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What is Odd Meter Soloing and Why Do I Need to Take My Playing to the Next Level?
Tell me if there has ever happened to you...

You head out to see a band, drummer, or group that you have never seen before and they start playing a grove that is somehow different...

You nod your head and tap your foot trying hard to find where beat one is. Trying to figure out what in the world it is they/him/she/it are doing.

When you get home you sit down at your kit and you start trying to imitate it... Trying to create something as special as what you heard that drummer, group, player do...

But for some reason you keep going back to the same old grooves, fill-ins, or solos that you're comfortable with.

Is there anything wrong with your grooves, fill-ins, or solos? Of course not. You're a good drummer. But for some reason you can't find the same magic that you heard and you're having a hard time figuring out exactly why. You are very comfortable playing your set list of songs that are in 4/4 time... but you have never ventured into the world of odd meter in any style of music. 

Yes, you can play along with every Led Zeppelin album, you piss off your neighbors and people you live with on a daily basis, and you can drink more than anyone in the band.

You know... drummer stuff. 

So what is it about these grooves, fill-ins, or solos that make them so difficult to understand?
Enter Odd Meter Playing...
There is nothing too crazy or unattainable about soloing in odd meters. In fact usually the first time I show my students a few simple things they start doing it right away.

It is simply getting comfortable playing in 3, 5, 7, 8, 10, 11. Pretty much anything but 4.

After you become comfortable playing in these odd meters, you can start to apply them in many ways. They can even be applied in 4 using polyrhythms or across the bar improvisations.

In other words, we are expanding your pallet and vocabulary of rhythms and creative ideas. 
Josh Schlabach on My "Soloing in Odd Meter Course."
Put Simply...
Taking my "Soloing in Odd Meter," course will make you a better more interesting drummer and is the best way to get you out of any creative rut you might be in.
Put Complicated...
Some of you may already be working on the first part of my course. I give away the first part for free to get you hooked because I know that it will make you realize how much you need the rest.

If you haven't tried the free lessons you can do that right here.

If you are curious about the material here is a break down of what we cover in the 3 levels that it takes to master soloing in odd meters:
Level 1: Getting Comfortable with the Odd Meters By the Use of Ostinato
You Can Get The First Few Exercises in This Course For Free by Clicking Here...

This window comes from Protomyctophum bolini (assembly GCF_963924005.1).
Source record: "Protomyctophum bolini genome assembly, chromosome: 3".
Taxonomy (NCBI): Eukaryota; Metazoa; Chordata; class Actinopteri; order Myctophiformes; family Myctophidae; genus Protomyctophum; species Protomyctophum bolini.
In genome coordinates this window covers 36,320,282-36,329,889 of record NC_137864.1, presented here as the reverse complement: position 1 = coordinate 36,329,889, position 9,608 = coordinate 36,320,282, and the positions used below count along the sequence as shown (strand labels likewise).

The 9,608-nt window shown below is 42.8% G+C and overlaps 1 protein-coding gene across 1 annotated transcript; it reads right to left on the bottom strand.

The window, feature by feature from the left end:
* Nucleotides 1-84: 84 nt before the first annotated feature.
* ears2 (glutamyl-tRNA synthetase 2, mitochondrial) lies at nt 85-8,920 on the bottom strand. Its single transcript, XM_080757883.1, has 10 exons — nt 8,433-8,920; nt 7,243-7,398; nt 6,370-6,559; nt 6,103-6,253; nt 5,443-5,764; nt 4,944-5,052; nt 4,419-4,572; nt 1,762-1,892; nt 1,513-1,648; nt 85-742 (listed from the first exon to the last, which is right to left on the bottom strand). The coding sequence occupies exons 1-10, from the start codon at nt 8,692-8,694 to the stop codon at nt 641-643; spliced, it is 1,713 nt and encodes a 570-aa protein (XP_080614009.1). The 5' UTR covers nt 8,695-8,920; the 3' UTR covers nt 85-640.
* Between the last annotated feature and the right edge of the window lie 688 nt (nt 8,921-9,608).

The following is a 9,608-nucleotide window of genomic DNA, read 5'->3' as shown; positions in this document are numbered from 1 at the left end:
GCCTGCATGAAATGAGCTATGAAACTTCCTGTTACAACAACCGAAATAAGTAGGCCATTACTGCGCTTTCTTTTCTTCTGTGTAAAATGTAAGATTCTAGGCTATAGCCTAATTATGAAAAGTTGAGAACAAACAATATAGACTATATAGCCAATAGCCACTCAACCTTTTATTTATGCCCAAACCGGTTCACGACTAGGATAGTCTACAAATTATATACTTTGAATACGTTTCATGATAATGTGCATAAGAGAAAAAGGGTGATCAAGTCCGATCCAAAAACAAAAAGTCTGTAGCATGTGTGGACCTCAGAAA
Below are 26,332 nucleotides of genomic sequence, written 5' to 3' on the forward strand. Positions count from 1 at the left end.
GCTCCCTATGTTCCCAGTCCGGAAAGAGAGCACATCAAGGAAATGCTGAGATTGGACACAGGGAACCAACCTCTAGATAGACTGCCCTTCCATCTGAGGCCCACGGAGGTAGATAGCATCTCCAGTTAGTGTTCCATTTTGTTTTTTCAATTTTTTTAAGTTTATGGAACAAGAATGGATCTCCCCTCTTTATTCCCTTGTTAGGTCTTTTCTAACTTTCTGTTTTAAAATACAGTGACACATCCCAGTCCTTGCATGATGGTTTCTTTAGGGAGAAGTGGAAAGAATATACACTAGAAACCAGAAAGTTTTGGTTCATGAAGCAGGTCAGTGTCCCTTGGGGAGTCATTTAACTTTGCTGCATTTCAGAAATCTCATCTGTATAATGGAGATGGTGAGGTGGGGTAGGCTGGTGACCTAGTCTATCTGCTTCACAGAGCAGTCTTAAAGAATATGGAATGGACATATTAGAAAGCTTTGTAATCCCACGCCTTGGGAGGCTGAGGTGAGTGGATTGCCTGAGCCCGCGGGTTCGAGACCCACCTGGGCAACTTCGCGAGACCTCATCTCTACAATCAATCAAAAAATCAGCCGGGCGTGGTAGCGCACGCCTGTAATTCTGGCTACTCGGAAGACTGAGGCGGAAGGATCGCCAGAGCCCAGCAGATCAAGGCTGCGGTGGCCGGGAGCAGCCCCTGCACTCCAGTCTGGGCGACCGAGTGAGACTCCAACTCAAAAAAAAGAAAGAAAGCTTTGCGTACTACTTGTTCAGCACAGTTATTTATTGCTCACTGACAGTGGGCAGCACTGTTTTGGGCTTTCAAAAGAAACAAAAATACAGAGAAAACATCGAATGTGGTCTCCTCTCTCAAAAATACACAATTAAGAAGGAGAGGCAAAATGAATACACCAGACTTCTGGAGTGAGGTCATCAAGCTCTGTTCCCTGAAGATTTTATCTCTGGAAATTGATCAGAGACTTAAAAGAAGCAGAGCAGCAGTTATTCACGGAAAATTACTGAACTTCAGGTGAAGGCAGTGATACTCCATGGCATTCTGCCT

Level 2: Internalizing Odd Meters and Kissing the Ostinato Goodbye
Level 3:
Polymetric Improvisation- Playing in 2 Meters at the Same Time
Level 1
Level 1
You Can Get The First Few Exercises in This Course For Free by Clicking Here...
  • The Ostinato and Why it's Your Friend
  • Using Your Feet as Your Anchor: Soloing over groups of 2 and 3
  • Master Soloing in 5 (With Ostinatos in the Feet...)
  • Master Soloing in 7 (With Ostinatos in the Feet...)
  • Why 8/8 is so different than 4/4 and how it will give your playing in 4/4 a fresh sound. Master Soloing in 8.
(Free Stuff Stops Here... But Once You Get a Taste of This You Are Going to Want More I Promise...)
  • Master Soloing in 10 (With Ostinatos in the Feet...)
  • Master Soloing in 11 (With Ostinatos in the Feet...)
  • At this point you have completed level 1 and should be comfortable playing in all these meters.
Level 2
  • This Level We Will Internalize the Ostinato (As Opposed to Playing it), Which Will Keep You in the Desired Meters
  • The Differences Between Dissonant and Consonant Rhythms
  • Rhythmic Sensitivity Exercise ( I Like to Call This the Rhythmic Solar System): Going From 1 to 9 and Back Again. (Starting with the feet in quarter notes, eighth notes, and then eighth note triplets.)
  • Soloing in 3, 5, 7, 8, 10, and 11 Without the Ostinato Pattern and Why it's so Freeing! This Level Takes off the Training Wheels.
Joe Miano
  • The Difference Between Polymetric and Polyrhythmic 
  • The Goal of the Whole Course is to Get to This Exercise:
Playing in 4 With Your Feet While Soloing in 3, 5, 7, 8, 10, 11 With Your Hands. The Mark of a Master and the Thing That Will Set You Apart From All Other Drummers...
I Will Slow All of This Down and Show You Step by Step How to MASTER Playing in Odd Meters! Complete Your Enrollment Below And Let's Get Started 👍 
Want to Try it Yourself? Let Me Show You a Couple of Examples...
Enroll Here
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Theo Shirmely
 Anthony Miranda invented Fingerstix (patent pending) in 2001. He created Fingerstix as an original concept developed after seeing a need for new musical expression options. He describes them as not just a product, but as a way of playing that expands the possibilities in all musical styles.

       Biography:

Anthony Miranda has been an active performer, educator and composer for over 35 years. During this time his career has evolved in many fascinating directions, including that of a Hollywood producer of A-list films. His first Hollywood film, Safety Glass stars Steve Coogan, Hillary Duff, Josh Peck, Molly Shannon and Olivia Thirlby. He is the Executive Producer as well as co-composer of the original music.